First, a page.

# One-digit products in a row of numbers

The digits from 1 to 9 can be arranged in a row, such that any two neighbouring digits in this row is the product of two one-digit numbers. Arrangement:

$$728163549$$

Is it possible to do such an arrangement using hexadecimal digits 1-9 and A-F? Here the row has 15 digits and all numbers are treated as hexadecimal numbers. Example: 123456789ABCDEF 12=2*9, 23=5*7, 34=4*D, 45 does not work, etc.

• Neat! You could generalize to an OEIS entry of such numbers from base-3 upwards... in case of ambiguity, taking the numerically smallest. I wonder if there's a constructive proof that such a number exists for every base N. – smci Sep 23 '19 at 16:59
• @smci The first base which has a solution is base $7$, with a single solution. Base $8$ also has a single solution while base $9$ oddly has three. – Jens Sep 23 '19 at 18:09
• I posted a Generalization to base-N – smci Sep 23 '19 at 20:20

One solution is

$$D2379A5B6C4E18F$$ Thought process:

No product starts with $$F$$, so $$F$$ must be at the end, and the only options are $$3F$$ and $$8F$$.
The only $$2$$-digit numbers that are products of $$1$$-digit number and start with digits $$A, B, C, D, E$$ are $$A5, A8, A9, B4, B6, C3, C4, D2, E1.$$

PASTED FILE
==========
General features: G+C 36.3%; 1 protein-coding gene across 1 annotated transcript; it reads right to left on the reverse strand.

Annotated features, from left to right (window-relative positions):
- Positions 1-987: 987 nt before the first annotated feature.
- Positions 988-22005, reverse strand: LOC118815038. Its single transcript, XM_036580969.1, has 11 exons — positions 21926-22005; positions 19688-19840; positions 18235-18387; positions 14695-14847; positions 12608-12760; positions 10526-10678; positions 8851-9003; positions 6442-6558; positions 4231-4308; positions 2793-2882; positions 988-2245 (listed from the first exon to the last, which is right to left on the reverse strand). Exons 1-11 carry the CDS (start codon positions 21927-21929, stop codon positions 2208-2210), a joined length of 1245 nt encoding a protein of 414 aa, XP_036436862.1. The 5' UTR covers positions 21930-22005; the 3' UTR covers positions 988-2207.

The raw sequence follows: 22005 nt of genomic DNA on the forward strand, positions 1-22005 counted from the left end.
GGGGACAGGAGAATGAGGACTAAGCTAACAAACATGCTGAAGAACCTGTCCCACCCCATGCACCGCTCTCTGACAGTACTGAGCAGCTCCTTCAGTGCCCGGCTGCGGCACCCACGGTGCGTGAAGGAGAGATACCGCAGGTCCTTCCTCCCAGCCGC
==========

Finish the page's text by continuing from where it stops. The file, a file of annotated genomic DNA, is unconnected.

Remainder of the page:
Therefore we must have subsequences $$E1$$ and $$D2$$. From this, you quickly get an answer by looking at the above table. I don't know if I was lucky, but apart from the observations above, I guessed all the rest right. Just for the sake of it, here is another one: $$D24E1879A5B6C3F$$

• It would be interesting to see if this can be generalized to all number bases. You can obviously play around with it like you did here, but proving it mathematically for all bases without having to test them individually might be an interesting challenge... – Darrel Hoffman Sep 23 '19 at 13:52

The smallest such number is 375B6E19C4D2A8F. According to the brute-force program I made, there are just $$787$$ solutions.
• @ThomasL That's because as the amount of digits increases from 10 to 16, the amount of acceptable pairs increases roughly from $\frac{10^2}{2}$ to $\frac{16^2}{2}$ which is a huge increase in comparison. Statistically, there has to be a larger and larger number of solutions as the base increases. – Arnaud Mortier Sep 23 '19 at 20:27